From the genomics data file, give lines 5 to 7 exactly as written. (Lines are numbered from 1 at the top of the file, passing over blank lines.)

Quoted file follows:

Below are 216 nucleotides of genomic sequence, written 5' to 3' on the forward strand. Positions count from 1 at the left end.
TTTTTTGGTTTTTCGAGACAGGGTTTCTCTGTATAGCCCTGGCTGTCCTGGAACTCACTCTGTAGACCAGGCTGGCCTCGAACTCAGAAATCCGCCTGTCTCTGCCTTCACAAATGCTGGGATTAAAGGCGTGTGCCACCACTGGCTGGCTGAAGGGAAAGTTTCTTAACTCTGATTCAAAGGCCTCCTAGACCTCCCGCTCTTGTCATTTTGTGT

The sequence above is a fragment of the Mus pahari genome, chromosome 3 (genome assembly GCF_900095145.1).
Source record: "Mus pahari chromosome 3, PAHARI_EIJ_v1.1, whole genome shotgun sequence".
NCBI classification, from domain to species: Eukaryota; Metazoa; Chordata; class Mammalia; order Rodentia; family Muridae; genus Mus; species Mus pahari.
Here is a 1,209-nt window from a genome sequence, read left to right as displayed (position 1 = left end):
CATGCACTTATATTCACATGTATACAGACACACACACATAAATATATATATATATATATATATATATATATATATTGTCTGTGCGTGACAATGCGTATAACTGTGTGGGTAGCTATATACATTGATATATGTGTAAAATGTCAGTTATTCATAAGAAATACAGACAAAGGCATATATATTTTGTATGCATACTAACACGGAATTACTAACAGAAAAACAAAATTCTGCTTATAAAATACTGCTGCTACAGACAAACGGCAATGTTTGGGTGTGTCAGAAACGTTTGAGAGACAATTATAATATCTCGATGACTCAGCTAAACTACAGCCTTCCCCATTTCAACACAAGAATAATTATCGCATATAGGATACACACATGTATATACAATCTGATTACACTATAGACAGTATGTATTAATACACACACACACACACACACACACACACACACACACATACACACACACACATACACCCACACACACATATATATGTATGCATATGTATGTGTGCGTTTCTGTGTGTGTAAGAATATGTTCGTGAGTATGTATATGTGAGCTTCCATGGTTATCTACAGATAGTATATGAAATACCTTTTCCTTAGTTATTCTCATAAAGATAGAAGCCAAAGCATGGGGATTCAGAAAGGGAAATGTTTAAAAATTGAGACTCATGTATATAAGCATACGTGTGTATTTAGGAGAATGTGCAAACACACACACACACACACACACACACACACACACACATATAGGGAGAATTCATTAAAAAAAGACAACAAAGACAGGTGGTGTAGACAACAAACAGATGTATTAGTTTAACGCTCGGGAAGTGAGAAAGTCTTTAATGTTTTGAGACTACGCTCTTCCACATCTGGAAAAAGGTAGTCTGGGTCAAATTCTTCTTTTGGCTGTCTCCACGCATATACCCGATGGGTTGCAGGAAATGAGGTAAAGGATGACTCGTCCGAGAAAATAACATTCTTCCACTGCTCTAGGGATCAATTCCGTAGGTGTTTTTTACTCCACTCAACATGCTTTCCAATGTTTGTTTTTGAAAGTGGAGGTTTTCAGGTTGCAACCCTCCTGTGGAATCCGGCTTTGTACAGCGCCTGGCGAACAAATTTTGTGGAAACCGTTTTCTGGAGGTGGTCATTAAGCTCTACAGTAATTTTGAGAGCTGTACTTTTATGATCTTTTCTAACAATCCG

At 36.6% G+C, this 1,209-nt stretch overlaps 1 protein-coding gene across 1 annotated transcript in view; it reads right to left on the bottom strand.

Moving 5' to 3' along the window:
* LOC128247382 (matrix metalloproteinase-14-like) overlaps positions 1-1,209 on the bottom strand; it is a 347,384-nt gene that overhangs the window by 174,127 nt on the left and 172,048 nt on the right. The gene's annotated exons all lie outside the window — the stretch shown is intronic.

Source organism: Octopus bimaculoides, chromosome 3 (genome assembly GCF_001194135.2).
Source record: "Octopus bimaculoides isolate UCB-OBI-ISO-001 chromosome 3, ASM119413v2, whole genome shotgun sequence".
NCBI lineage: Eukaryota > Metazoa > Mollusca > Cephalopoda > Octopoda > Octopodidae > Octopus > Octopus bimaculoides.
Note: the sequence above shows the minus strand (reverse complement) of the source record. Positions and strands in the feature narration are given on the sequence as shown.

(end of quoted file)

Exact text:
NCBI classification, from domain to species: Eukaryota; Metazoa; Chordata; class Mammalia; order Rodentia; family Muridae; genus Mus; species Mus pahari.
Here is a 1,209-nt window from a genome sequence, read left to right as displayed (position 1 = left end):
CATGCACTTATATTCACATGTATACAGACACACACACATAAATATATATATATATATATATATATATATATATATTGTCTGTGCGTGACAATGCGTATAACTGTGTGGGTAGCTATATACATTGATATATGTGTAAAATGTCAGTTATTCATAAGAAATACAGACAAAGGCATATATATTTTGTATGCATACTAACACGGAATTACTAACAGAAAAACAAAATTCTGCTTATAAAATACTGCTGCTACAGACAAACGGCAATGTTTGGGTGTGTCAGAAACGTTTGAGAGACAATTATAATATCTCGATGACTCAGCTAAACTACAGCCTTCCCCATTTCAACACAAGAATAATTATCGCATATAGGATACACACATGTATATACAATCTGATTACACTATAGACAGTATGTATTAATACACACACACACACACACACACACACACACACACACATACACACACACACATACACCCACACACACATATATATGTATGCATATGTATGTGTGCGTTTCTGTGTGTGTAAGAATATGTTCGTGAGTATGTATATGTGAGCTTCCATGGTTATCTACAGATAGTATATGAAATACCTTTTCCTTAGTTATTCTCATAAAGATAGAAGCCAAAGCATGGGGATTCAGAAAGGGAAATGTTTAAAAATTGAGACTCATGTATATAAGCATACGTGTGTATTTAGGAGAATGTGCAAACACACACACACACACACACACACACACACACACACATATAGGGAGAATTCATTAAAAAAAGACAACAAAGACAGGTGGTGTAGACAACAAACAGATGTATTAGTTTAACGCTCGGGAAGTGAGAAAGTCTTTAATGTTTTGAGACTACGCTCTTCCACATCTGGAAAAAGGTAGTCTGGGTCAAATTCTTCTTTTGGCTGTCTCCACGCATATACCCGATGGGTTGCAGGAAATGAGGTAAAGGATGACTCGTCCGAGAAAATAACATTCTTCCACTGCTCTAGGGATCAATTCCGTAGGTGTTTTTTACTCCACTCAACATGCTTTCCAATGTTTGTTTTTGAAAGTGGAGGTTTTCAGGTTGCAACCCTCCTGTGGAATCCGGCTTTGTACAGCGCCTGGCGAACAAATTTTGTGGAAACCGTTTTCTGGAGGTGGTCATTAAGCTCTACAGTAATTTTGAGAGCTGTACTTTTATGATCTTTTCTAACAATCCG